Finally, we couldn’t forget the king of takeaways — burgers. If you’re craving a burger, nothing else will quite cut it. There are plenty of burger joints these day that will offer a lettuce bun, which is a great way to reduce refined carbs and overall calories. Otherwise, practice your mindful eating, by ordering a smaller burger and enjoying it with the bun, or asking for no, or a more modest amount of mayonnaise.
You can easily make a seriously good burger at home, with or without a bun. As long as you stick to lean mince, a thin slice of cheese and plenty of salad, you’ll get the perfect middle ground between healthy and tasty. You can also find some great seeded buns, or even use a grainy bread for a more nutritious option.
Although it’ll be impossible to calculate the calories for the certain restaurant you’re at, try to fill up on mostly veggies (not the deep fried kind), a good portion of protein (the less creamy the better) and a small portion of wholesome carbs and you’ll be able to enjoy a healthy dinner. It’s important to remember that we’re on this journey together to create healthier habits. It’s not about restrictions and what’s ‘not allowed’, it’s about learning to make the healthier options, wherever the situation — a great ability to have, and one that will no doubt stick! We hope this helps you navigate the menu a little more!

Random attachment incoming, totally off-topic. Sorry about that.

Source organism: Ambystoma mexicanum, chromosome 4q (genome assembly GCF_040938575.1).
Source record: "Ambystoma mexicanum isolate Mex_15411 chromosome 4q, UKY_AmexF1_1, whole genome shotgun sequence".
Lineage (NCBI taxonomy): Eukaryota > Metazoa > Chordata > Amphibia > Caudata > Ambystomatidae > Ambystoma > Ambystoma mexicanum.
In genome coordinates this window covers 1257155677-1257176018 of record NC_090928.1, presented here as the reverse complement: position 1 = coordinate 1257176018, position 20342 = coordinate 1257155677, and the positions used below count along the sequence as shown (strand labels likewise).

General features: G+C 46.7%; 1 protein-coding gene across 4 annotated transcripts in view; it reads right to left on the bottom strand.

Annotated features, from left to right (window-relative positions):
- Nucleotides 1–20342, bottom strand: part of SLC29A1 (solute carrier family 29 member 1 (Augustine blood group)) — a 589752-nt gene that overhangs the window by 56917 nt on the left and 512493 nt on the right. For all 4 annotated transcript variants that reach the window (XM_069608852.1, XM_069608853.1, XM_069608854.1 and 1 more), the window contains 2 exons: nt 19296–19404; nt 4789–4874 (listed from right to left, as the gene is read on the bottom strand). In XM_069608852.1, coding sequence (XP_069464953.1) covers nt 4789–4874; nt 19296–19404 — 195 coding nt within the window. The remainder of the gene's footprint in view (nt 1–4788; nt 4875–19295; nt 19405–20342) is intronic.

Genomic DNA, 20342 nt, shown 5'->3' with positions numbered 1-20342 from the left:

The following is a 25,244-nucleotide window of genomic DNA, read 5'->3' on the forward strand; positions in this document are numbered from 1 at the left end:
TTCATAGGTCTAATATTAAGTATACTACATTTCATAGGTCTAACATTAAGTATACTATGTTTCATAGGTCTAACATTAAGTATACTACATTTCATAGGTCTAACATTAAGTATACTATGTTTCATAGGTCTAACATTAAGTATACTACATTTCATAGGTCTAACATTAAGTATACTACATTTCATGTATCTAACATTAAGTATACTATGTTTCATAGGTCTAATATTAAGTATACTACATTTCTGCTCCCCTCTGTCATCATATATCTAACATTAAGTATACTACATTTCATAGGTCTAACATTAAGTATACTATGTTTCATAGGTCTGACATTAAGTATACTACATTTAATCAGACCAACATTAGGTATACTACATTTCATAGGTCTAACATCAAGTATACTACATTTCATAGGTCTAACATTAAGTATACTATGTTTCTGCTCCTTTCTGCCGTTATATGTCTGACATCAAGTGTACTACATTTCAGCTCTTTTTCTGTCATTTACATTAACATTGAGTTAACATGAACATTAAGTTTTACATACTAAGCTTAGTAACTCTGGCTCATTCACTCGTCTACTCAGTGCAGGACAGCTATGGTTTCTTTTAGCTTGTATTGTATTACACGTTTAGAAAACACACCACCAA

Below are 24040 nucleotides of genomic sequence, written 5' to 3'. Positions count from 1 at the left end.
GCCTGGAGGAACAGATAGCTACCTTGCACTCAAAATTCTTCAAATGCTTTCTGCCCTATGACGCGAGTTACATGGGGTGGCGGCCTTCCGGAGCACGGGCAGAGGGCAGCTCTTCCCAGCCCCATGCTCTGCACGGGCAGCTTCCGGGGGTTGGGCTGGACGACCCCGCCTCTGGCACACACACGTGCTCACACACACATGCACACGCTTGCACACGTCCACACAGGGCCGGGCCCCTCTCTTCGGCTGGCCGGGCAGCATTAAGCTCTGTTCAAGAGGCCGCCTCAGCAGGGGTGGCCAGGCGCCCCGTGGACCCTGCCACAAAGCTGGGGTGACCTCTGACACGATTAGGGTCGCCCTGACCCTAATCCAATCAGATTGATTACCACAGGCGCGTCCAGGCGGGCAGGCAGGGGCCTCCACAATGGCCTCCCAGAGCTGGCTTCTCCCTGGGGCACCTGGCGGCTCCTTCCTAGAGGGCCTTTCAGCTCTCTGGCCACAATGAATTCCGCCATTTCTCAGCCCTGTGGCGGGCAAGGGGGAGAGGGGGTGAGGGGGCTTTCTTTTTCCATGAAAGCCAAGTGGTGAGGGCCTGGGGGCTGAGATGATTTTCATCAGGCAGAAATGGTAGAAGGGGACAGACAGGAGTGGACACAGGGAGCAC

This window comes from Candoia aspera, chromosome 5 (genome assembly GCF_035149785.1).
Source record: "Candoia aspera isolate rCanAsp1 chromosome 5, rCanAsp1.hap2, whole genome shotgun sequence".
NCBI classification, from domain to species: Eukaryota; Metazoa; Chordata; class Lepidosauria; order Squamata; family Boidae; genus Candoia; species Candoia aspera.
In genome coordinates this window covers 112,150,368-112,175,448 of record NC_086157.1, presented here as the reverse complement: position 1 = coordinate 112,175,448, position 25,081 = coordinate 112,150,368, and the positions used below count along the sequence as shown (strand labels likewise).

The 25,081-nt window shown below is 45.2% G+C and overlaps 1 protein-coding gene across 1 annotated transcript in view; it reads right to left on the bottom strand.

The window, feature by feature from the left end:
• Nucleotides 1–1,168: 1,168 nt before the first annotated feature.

For more recipes, check out these favourites of Nadia’s: